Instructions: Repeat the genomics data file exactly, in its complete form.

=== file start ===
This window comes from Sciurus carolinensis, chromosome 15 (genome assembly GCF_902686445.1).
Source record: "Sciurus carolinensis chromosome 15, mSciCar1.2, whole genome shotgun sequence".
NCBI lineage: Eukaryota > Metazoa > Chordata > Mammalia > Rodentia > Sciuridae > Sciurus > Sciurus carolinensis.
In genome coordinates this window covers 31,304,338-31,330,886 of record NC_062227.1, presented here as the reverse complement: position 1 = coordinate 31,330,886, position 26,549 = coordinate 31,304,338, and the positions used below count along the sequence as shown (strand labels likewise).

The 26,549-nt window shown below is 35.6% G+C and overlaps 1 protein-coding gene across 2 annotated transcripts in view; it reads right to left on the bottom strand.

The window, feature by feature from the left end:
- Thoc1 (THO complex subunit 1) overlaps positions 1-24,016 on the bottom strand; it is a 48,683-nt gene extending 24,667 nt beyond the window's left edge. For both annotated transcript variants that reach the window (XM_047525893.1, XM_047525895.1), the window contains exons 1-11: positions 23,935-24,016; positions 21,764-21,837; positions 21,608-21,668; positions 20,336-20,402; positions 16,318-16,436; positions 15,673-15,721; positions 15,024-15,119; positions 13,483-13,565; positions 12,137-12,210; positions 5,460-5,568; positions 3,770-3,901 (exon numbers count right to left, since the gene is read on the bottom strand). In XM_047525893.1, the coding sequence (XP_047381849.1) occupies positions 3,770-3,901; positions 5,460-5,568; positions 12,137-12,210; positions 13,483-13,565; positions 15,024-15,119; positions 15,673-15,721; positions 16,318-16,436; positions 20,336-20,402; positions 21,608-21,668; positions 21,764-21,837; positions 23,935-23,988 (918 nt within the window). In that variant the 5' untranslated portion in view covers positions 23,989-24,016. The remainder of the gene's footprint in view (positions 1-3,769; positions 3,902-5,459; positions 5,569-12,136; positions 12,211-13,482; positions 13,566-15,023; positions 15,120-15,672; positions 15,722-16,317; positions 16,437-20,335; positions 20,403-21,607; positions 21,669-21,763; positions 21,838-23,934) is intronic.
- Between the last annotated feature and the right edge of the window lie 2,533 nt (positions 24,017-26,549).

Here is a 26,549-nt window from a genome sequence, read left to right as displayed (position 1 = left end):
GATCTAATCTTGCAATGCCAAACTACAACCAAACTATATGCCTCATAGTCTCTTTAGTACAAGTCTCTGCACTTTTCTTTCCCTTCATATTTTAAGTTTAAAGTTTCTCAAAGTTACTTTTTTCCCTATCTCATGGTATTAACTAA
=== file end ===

This window comes from Sciurus carolinensis, chromosome 15 (genome assembly GCF_902686445.1).
Source record: "Sciurus carolinensis chromosome 15, mSciCar1.2, whole genome shotgun sequence".
NCBI lineage: Eukaryota > Metazoa > Chordata > Mammalia > Rodentia > Sciuridae > Sciurus > Sciurus carolinensis.
In genome coordinates this window covers 31,304,338-31,330,886 of record NC_062227.1, presented here as the reverse complement: position 1 = coordinate 31,330,886, position 26,549 = coordinate 31,304,338, and the positions used below count along the sequence as shown (strand labels likewise).

The 26,549-nt window shown below is 35.6% G+C and overlaps 1 protein-coding gene across 2 annotated transcripts in view; it reads right to left on the bottom strand.

The window, feature by feature from the left end:
- Thoc1 (THO complex subunit 1) overlaps positions 1-24,016 on the bottom strand; it is a 48,683-nt gene extending 24,667 nt beyond the window's left edge. For both annotated transcript variants that reach the window (XM_047525893.1, XM_047525895.1), the window contains exons 1-11: positions 23,935-24,016; positions 21,764-21,837; positions 21,608-21,668; positions 20,336-20,402; positions 16,318-16,436; positions 15,673-15,721; positions 15,024-15,119; positions 13,483-13,565; positions 12,137-12,210; positions 5,460-5,568; positions 3,770-3,901 (exon numbers count right to left, since the gene is read on the bottom strand). In XM_047525893.1, the coding sequence (XP_047381849.1) occupies positions 3,770-3,901; positions 5,460-5,568; positions 12,137-12,210; positions 13,483-13,565; positions 15,024-15,119; positions 15,673-15,721; positions 16,318-16,436; positions 20,336-20,402; positions 21,608-21,668; positions 21,764-21,837; positions 23,935-23,988 (918 nt within the window). In that variant the 5' untranslated portion in view covers positions 23,989-24,016. The remainder of the gene's footprint in view (positions 1-3,769; positions 3,902-5,459; positions 5,569-12,136; positions 12,211-13,482; positions 13,566-15,023; positions 15,120-15,672; positions 15,722-16,317; positions 16,437-20,335; positions 20,403-21,607; positions 21,669-21,763; positions 21,838-23,934) is intronic.
- Between the last annotated feature and the right edge of the window lie 2,533 nt (positions 24,017-26,549).

Here is a 26,549-nt window from a genome sequence, read left to right as displayed (position 1 = left end):
GATCTAATCTTGCAATGCCAAACTACAACCAAACTATATGCCTCATAGTCTCTTTAGTACAAGTCTCTGCACTTTTCTTTCCCTTCATATTTTAAGTTTAAAGTTTCTCAAAGTTACTTTTTTCCCTATCTCATGGTATTAACTAA